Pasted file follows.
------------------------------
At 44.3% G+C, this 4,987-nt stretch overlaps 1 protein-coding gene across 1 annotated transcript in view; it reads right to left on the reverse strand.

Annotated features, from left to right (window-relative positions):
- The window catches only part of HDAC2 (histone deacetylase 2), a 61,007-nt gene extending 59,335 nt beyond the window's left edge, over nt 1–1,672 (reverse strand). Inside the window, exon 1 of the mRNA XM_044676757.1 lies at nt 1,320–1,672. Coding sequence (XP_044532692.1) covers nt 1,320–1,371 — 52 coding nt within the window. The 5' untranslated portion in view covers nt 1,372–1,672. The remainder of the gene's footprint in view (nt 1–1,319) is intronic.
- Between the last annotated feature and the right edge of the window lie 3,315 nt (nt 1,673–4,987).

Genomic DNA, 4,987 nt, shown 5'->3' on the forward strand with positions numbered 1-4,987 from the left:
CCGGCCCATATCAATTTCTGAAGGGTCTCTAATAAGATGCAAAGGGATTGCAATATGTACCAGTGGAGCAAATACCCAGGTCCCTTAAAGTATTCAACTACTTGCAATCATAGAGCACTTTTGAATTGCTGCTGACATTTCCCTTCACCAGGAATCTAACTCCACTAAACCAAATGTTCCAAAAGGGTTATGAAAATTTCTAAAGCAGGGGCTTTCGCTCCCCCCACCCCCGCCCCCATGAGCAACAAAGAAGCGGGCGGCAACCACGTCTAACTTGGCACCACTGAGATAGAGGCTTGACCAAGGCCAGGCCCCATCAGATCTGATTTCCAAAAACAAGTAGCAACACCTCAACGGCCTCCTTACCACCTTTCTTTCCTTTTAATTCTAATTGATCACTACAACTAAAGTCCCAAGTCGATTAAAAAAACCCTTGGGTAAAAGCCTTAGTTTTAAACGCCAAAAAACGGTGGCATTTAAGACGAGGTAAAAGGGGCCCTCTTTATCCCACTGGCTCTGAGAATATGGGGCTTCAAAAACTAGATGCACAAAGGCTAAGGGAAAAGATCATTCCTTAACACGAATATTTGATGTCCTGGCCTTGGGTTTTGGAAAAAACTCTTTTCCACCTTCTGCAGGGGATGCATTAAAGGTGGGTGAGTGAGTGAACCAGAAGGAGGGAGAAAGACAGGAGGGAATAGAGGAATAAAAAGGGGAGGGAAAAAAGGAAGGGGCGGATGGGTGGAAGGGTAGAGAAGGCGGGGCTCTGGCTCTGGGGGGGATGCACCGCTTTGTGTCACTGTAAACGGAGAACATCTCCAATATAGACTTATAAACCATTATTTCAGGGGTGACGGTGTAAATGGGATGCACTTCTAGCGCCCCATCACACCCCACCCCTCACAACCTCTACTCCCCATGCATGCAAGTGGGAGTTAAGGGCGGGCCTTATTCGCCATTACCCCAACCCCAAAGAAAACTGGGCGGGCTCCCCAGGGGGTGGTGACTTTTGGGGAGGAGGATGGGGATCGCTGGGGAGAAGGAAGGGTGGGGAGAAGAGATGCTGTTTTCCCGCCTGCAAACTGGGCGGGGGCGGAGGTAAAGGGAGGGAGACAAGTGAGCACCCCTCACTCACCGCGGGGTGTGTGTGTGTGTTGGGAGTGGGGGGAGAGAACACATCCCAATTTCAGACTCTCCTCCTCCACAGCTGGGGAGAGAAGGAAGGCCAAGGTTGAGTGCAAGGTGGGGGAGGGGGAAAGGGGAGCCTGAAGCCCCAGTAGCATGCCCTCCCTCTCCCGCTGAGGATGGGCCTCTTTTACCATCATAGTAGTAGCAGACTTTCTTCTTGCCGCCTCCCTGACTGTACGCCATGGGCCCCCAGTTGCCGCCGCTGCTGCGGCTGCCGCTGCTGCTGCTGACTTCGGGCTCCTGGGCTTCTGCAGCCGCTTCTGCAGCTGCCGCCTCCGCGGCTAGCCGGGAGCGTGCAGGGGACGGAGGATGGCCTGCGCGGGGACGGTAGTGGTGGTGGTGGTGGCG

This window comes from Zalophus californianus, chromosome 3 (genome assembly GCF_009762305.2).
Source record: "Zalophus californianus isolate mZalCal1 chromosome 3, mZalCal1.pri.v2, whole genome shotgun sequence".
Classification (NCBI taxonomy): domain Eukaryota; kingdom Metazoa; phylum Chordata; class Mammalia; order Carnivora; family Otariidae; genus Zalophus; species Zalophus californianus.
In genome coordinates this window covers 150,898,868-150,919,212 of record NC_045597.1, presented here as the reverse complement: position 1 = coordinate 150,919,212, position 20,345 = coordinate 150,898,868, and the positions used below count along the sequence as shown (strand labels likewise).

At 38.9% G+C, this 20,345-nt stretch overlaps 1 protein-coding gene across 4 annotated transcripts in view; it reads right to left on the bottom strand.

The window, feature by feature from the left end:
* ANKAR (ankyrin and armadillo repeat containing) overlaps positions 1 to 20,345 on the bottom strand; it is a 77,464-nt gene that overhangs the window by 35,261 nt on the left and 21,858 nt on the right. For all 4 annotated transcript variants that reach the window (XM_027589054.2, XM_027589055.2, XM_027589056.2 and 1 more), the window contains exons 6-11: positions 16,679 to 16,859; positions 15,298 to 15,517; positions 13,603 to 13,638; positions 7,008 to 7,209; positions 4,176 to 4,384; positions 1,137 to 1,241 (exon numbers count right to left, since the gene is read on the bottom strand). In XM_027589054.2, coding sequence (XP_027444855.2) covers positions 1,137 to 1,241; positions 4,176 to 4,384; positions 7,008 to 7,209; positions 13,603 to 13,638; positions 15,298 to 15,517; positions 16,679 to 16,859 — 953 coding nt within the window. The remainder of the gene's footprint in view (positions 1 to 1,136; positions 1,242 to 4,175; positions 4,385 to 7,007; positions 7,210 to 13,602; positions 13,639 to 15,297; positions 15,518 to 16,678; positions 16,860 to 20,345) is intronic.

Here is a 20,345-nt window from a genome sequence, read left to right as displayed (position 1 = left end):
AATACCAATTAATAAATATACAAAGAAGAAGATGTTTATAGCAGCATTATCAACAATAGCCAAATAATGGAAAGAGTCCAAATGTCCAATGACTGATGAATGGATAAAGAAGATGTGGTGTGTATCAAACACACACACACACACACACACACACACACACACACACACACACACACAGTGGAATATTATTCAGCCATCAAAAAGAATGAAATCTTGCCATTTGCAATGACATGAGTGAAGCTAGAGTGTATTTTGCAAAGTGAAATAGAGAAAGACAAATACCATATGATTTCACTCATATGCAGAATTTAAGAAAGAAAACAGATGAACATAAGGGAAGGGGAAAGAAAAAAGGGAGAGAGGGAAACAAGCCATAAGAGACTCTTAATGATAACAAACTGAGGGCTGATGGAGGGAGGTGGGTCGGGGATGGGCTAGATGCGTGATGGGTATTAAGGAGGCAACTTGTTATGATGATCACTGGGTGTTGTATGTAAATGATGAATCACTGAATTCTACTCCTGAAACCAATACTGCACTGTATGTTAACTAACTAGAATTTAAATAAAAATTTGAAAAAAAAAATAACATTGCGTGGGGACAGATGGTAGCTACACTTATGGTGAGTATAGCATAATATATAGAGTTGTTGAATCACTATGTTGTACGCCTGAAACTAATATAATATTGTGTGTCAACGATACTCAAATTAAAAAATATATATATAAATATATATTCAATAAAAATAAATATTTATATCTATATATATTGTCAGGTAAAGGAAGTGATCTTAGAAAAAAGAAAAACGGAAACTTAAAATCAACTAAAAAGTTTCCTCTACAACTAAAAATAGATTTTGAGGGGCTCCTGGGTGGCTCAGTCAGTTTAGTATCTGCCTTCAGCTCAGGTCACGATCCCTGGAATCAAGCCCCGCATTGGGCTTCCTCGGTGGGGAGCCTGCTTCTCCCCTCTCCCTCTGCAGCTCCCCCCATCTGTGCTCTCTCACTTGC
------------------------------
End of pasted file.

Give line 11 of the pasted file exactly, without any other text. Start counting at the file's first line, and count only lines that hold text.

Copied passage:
At 38.9% G+C, this 20,345-nt stretch overlaps 1 protein-coding gene across 4 annotated transcripts in view; it reads right to left on the bottom strand.